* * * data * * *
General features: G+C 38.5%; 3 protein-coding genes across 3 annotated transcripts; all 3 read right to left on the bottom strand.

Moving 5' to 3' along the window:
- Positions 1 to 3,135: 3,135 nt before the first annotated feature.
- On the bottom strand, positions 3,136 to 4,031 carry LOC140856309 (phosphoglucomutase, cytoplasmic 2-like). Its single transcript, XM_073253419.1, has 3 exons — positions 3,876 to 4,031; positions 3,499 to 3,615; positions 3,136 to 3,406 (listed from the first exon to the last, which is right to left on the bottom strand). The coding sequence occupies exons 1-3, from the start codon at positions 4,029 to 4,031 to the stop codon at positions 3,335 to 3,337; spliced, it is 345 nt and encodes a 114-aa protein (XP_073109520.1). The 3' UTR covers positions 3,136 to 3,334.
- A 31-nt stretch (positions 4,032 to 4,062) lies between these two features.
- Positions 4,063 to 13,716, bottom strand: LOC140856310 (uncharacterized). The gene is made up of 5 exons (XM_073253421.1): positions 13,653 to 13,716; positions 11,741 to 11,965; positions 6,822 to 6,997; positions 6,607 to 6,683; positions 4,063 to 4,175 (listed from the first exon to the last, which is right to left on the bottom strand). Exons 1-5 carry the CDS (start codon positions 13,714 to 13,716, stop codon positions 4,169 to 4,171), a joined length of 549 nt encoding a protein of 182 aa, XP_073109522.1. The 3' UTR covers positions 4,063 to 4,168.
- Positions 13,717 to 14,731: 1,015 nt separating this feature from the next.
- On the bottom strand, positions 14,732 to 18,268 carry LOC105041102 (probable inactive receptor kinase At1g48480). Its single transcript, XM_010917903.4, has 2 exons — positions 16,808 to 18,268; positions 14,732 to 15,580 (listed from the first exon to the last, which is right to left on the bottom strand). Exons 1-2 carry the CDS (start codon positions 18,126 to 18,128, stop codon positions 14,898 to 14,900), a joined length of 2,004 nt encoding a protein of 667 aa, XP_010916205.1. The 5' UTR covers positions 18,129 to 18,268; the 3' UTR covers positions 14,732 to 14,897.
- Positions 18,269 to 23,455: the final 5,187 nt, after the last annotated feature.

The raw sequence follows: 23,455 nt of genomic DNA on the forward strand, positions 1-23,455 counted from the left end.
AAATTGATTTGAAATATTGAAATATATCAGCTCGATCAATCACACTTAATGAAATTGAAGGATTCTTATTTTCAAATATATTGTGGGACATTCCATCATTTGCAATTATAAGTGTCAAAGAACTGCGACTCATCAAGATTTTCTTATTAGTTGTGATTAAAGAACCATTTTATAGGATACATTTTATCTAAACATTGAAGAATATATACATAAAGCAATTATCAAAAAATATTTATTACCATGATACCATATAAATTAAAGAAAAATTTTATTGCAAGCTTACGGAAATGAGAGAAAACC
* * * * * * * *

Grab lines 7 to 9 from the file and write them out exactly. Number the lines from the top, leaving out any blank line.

- Positions 13,717 to 14,731: 1,015 nt separating this feature from the next.
- On the bottom strand, positions 14,732 to 18,268 carry LOC105041102 (probable inactive receptor kinase At1g48480). Its single transcript, XM_010917903.4, has 2 exons — positions 16,808 to 18,268; positions 14,732 to 15,580 (listed from the first exon to the last, which is right to left on the bottom strand). Exons 1-2 carry the CDS (start codon positions 18,126 to 18,128, stop codon positions 14,898 to 14,900), a joined length of 2,004 nt encoding a protein of 667 aa, XP_010916205.1. The 5' UTR covers positions 18,129 to 18,268; the 3' UTR covers positions 14,732 to 14,897.
- Positions 18,269 to 23,455: the final 5,187 nt, after the last annotated feature.